hard is it to name the greatest baseball player of all time? Some
folks say Babe Ruth... others live and die with Joe DiMaggio...
others point at Mickey Mantle or Willie Mays. But no one really
argues over who the greatest collegiate baseball player of all
who? Says Baseball America. Says Collegiate Baseball.
Say all the knowledgeable sportswriters that base their choice
on pure collegiate merit.
makes Pete Incaviglia the greatest player the NCAA has ever seen?
Pure home run hitting prowess. Oklahoma State knew this kid was
for real when he won California High School Baseball Player of
the Yearas a sophomore.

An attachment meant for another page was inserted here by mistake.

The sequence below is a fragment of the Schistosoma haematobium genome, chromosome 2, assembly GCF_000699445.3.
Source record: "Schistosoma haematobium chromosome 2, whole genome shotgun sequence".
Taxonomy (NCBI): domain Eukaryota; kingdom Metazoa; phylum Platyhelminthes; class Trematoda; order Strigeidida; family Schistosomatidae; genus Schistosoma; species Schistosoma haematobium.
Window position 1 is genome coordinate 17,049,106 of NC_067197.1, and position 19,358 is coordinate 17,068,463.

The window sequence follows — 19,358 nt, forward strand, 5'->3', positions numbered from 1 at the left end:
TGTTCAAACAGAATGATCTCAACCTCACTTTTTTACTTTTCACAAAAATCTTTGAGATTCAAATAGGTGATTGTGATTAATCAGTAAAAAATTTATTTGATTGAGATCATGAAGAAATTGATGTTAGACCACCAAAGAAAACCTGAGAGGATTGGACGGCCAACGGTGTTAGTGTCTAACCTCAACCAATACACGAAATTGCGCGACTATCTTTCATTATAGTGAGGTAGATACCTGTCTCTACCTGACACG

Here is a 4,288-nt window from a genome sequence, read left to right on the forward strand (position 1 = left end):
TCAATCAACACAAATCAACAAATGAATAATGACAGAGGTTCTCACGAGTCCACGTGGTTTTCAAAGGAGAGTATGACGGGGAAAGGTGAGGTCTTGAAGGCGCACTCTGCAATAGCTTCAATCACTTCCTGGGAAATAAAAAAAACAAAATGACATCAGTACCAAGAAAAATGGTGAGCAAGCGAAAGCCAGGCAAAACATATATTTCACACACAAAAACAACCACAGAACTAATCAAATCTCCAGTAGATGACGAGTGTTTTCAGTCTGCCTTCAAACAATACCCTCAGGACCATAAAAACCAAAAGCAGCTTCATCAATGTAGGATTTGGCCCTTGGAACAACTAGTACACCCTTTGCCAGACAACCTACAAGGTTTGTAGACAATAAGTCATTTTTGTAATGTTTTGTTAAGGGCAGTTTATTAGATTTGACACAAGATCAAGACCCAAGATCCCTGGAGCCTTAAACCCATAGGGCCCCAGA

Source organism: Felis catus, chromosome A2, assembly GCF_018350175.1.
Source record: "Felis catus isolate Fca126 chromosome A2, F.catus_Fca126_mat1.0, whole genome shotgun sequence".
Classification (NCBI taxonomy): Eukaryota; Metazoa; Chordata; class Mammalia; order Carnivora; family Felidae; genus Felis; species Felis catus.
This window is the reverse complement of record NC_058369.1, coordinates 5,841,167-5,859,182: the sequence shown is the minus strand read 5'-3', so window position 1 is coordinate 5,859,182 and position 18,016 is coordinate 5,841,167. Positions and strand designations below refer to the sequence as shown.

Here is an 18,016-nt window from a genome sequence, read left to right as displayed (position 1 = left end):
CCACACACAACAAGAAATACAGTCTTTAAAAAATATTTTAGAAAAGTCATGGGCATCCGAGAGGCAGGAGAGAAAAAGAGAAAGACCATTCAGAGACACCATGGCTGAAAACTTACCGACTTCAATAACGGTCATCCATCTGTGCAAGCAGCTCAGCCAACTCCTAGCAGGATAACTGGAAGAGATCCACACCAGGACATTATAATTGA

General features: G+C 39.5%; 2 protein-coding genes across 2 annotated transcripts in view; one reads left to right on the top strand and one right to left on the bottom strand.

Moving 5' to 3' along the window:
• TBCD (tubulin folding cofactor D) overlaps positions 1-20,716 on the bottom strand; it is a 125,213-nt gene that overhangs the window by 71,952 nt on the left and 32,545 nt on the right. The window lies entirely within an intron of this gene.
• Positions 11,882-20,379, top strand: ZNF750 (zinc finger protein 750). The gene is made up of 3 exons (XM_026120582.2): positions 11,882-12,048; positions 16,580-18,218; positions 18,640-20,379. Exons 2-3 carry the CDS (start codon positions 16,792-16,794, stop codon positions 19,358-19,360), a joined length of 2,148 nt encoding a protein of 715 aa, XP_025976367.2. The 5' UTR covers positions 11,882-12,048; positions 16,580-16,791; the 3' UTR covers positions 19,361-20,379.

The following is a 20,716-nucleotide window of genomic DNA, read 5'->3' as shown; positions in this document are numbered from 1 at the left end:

OSU Cowboys knew what they had when this freshman kid from Pebble
Beach broke the Big Eight home run record in his first year at
the school. Inky belted 23 home runs and drove in 78 runs in 194
at bats. The kid even hit .371. He led his team to the College
World Series. He was an All-American. And he did it all again
as a sophomoreonly better. This time, he upped his own records
to 29 HR and 103 RBI while hitting a nifty .352. Once again, he
went to College World Series and was named an All-American.
had any clue about what was going to happen in 1985, however.
Inky was now a junior and was well-known througout the conference.
People knew better than to give this guy anything to hit. Why
would Wichita State intentionally walk him five times in one game?
Because the man did all his damage from the plate, not first base.
1985, Pete Incaviglia hit 48 Home Runs. An NCAA record (yes, nationwide,
EVER). 143 Runs Batted In. An NCAA record. 285 Total Bases. Another
NCAA record. A Slugging Percentage of 1.140 (yes, that's over
a thousand). Also, an NCAA record. That gave him a three year